June 8, 2011
By AOPA ePublishing staff
With reports surfacing that LightSquared’s proposed broadband communications network negatively interferes with GPS, 66 members of Congress weighed in June 7, saying that the “FCC has recklessly fast-tracked the waiver process without undertaking appropriate review procedures.”
In a letter to FCC Chairman Julius Genachowski, the members of Congress requested that the FCC “only approve LightSquared’s waiver if it can be indisputably proven that there will be no GPS interference.” They also acknowledged the commission’s call for a working group to investigate and report on the issue by June 15.
Congress, along with the aviation industry, believes the FCC should have required that the proposal be tested before granting a waiver instead of approving the waiver with a plan for later testing. LightSquared is proposing to use a satellite spectrum that is close to the one used for GPS.
The letter quoted Air Force Space Command Gen. William Shelton on the impact that is currently being observed in testing: “Within three to five miles on the ground and within twelve miles in the air, GPS is jammed by those towers… If we allow that system to be fielded and it does indeed jam GPS, think about the impact. We’re hopeful we can find a solution, but physics being physics, we don’t see a solution right now.
“LightSquared has got to prove that they can operate with GPS and we’re hoping the FCC does the right thing.”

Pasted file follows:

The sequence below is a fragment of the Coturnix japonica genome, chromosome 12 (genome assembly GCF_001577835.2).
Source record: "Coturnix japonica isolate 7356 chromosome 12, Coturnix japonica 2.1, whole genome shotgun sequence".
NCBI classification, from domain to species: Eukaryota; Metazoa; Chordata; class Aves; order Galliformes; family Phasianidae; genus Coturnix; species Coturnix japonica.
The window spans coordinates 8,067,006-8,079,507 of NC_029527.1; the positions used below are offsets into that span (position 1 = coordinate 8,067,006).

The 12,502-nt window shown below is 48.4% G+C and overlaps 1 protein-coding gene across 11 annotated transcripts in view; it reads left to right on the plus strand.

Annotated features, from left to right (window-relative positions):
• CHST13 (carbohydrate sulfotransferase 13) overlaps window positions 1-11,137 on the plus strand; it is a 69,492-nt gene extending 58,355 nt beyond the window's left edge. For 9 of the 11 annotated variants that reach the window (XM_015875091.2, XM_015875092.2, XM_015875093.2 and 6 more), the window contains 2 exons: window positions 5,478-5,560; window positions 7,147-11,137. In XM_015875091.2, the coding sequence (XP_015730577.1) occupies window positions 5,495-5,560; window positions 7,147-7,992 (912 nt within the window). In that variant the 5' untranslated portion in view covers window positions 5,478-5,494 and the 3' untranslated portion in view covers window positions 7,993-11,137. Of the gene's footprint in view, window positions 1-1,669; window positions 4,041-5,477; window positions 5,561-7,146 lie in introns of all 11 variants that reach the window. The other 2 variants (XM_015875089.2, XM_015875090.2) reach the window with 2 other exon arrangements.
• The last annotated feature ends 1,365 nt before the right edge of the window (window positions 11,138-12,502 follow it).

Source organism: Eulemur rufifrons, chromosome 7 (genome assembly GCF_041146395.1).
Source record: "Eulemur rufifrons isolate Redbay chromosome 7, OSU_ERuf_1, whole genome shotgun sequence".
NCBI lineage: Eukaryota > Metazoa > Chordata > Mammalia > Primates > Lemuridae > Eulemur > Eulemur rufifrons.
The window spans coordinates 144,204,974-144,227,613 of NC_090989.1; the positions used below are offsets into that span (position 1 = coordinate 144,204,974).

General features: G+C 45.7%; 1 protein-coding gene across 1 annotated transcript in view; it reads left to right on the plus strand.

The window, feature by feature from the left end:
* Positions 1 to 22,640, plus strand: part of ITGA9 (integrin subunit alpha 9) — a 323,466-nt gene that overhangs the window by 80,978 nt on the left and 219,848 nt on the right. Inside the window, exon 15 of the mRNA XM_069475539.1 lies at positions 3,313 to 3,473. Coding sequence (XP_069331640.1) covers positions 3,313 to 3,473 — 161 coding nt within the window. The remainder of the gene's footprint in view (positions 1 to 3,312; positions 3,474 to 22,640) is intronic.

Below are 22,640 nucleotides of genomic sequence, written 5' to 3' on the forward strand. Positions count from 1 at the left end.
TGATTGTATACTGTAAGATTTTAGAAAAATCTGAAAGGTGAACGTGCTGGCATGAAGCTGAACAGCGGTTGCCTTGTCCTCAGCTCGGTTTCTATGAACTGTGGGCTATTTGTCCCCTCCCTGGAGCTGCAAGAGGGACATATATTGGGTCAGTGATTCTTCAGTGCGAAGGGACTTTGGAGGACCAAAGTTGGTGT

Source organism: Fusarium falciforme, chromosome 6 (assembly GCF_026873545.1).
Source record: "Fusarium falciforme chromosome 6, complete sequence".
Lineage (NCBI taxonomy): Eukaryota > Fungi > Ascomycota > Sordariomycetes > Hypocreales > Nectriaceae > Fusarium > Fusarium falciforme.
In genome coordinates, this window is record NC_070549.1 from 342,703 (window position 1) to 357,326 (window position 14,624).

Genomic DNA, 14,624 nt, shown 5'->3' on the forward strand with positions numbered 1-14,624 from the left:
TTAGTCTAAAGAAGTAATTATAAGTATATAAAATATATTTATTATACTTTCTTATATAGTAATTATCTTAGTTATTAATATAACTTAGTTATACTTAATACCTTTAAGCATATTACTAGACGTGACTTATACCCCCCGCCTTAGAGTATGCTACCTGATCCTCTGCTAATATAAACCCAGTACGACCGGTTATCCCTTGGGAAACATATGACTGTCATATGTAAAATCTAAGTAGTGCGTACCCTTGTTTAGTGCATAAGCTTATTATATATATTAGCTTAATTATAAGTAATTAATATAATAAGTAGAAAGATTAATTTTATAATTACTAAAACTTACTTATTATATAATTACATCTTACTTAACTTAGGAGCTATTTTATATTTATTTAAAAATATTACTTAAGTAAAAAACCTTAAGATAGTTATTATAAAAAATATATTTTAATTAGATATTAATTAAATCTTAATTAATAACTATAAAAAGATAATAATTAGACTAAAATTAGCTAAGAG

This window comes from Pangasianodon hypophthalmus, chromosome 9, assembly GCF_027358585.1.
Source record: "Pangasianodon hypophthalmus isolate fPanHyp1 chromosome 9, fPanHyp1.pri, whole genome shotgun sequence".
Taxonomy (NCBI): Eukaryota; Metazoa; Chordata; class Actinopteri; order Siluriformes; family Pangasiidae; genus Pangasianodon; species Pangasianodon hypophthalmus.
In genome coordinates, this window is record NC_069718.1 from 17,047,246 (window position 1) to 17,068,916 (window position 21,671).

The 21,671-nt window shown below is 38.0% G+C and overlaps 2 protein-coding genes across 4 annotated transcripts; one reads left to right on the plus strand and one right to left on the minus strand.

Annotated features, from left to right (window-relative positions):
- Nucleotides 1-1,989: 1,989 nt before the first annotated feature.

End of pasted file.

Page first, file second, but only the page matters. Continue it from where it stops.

Find out if your member of Congress signed the letter and send him or her a note of thanks for acting to protect GPS
The Flying Physicians Association (FPA) has become the latest group to lend support to third-class medical reform and urge government officials to speed up their review of the Federal Aviation Administration’s (FAA) notice of proposed rulemaking (NPRM). The NPRM would expand the number of pilots who could fly without needing to obtain a third-class medical certificate, a standard that has been successfully used by sport pilots for a decade.
California pilot Christopher Braun has created a revamped version of the cleco plier that is said to be lighter and more ergonomic.
There is no shortage of pilots in eastern Washington, but there does seem to be a scarcity of clubs in that part of the country.
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